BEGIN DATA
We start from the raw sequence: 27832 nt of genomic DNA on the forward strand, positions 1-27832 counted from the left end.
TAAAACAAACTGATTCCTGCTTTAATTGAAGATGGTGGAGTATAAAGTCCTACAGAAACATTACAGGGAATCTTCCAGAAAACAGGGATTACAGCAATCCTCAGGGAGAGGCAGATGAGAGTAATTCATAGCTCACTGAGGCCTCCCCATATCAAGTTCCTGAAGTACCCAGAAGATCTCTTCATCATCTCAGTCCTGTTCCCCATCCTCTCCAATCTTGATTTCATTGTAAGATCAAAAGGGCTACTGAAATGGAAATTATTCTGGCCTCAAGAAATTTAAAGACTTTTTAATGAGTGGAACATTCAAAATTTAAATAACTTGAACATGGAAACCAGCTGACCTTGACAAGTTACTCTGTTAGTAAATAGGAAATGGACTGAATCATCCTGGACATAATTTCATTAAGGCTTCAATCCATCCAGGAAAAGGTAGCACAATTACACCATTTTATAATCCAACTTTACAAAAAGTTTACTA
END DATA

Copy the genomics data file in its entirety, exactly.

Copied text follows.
We start from the raw sequence: 27832 nt of genomic DNA on the forward strand, positions 1-27832 counted from the left end.
TAAAACAAACTGATTCCTGCTTTAATTGAAGATGGTGGAGTATAAAGTCCTACAGAAACATTACAGGGAATCTTCCAGAAAACAGGGATTACAGCAATCCTCAGGGAGAGGCAGATGAGAGTAATTCATAGCTCACTGAGGCCTCCCCATATCAAGTTCCTGAAGTACCCAGAAGATCTCTTCATCATCTCAGTCCTGTTCCCCATCCTCTCCAATCTTGATTTCATTGTAAGATCAAAAGGGCTACTGAAATGGAAATTATTCTGGCCTCAAGAAATTTAAAGACTTTTTAATGAGTGGAACATTCAAAATTTAAATAACTTGAACATGGAAACCAGCTGACCTTGACAAGTTACTCTGTTAGTAAATAGGAAATGGACTGAATCATCCTGGACATAATTTCATTAAGGCTTCAATCCATCCAGGAAAAGGTAGCACAATTACACCATTTTATAATCCAACTTTACAAAAAGTTTACTA